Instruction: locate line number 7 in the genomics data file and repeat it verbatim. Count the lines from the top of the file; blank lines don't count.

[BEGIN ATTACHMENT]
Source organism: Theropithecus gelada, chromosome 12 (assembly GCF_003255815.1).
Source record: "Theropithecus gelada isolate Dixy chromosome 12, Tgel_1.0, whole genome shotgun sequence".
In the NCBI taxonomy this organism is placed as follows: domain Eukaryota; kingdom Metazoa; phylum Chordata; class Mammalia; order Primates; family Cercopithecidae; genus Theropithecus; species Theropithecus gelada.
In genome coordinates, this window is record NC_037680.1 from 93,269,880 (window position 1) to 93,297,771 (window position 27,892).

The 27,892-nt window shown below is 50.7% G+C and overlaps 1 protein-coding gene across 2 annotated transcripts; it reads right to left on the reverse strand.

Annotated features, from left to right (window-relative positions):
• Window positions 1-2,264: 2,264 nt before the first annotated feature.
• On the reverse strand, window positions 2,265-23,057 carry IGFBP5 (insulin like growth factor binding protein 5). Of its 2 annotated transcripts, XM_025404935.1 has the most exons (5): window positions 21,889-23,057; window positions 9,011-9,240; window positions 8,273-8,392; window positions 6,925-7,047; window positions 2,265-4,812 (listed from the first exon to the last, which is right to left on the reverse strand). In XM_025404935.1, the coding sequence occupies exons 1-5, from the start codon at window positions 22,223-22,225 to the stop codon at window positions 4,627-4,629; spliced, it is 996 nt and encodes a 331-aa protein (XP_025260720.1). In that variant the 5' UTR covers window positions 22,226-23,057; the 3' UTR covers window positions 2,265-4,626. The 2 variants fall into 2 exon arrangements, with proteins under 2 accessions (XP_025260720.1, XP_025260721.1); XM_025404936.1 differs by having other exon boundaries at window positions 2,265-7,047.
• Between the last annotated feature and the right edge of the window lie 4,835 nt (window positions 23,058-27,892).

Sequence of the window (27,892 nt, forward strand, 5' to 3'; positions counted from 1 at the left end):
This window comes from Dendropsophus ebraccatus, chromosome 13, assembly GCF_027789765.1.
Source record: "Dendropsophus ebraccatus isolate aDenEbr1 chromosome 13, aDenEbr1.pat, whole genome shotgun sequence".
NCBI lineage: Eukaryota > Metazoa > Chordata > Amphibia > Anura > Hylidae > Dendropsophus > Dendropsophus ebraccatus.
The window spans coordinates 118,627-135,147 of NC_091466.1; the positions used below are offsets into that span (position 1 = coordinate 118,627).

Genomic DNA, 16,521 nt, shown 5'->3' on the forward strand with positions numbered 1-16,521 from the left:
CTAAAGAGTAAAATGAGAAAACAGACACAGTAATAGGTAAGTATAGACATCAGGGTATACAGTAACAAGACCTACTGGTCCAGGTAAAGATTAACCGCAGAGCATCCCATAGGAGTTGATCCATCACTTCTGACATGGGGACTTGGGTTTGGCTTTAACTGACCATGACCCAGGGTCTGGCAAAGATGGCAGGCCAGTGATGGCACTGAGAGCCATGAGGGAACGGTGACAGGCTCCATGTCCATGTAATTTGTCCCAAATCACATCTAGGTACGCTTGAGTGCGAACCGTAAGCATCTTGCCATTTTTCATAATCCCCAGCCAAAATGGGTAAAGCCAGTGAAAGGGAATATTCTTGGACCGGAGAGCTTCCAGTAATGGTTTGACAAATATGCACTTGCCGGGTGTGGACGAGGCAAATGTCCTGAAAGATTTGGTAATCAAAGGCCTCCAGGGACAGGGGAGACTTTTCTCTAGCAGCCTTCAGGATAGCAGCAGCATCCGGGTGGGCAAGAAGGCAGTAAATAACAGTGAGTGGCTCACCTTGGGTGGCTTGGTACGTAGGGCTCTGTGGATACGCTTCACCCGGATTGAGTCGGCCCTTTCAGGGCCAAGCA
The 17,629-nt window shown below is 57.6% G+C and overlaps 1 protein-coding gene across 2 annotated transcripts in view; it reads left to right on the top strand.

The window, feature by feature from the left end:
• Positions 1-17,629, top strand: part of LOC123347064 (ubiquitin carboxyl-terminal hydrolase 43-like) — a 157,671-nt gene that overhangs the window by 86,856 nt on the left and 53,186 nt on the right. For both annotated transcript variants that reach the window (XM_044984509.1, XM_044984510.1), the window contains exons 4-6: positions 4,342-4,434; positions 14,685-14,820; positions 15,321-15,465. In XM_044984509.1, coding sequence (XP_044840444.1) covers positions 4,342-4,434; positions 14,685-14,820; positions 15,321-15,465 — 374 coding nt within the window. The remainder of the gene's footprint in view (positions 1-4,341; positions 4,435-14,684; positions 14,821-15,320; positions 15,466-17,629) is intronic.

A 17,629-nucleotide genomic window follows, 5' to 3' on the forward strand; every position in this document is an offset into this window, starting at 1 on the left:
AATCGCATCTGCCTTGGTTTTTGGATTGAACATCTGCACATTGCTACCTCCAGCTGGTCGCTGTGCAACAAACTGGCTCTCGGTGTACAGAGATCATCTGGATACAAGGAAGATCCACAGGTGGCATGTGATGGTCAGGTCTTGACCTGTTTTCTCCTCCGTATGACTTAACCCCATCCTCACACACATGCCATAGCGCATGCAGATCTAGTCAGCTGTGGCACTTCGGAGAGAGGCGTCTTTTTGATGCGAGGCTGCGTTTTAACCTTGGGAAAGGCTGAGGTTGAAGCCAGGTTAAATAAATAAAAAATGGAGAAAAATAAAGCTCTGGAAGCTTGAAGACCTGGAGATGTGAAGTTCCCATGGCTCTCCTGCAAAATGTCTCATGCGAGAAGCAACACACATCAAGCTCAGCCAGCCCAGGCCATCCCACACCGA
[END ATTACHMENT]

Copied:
• Window positions 1-2,264: 2,264 nt before the first annotated feature.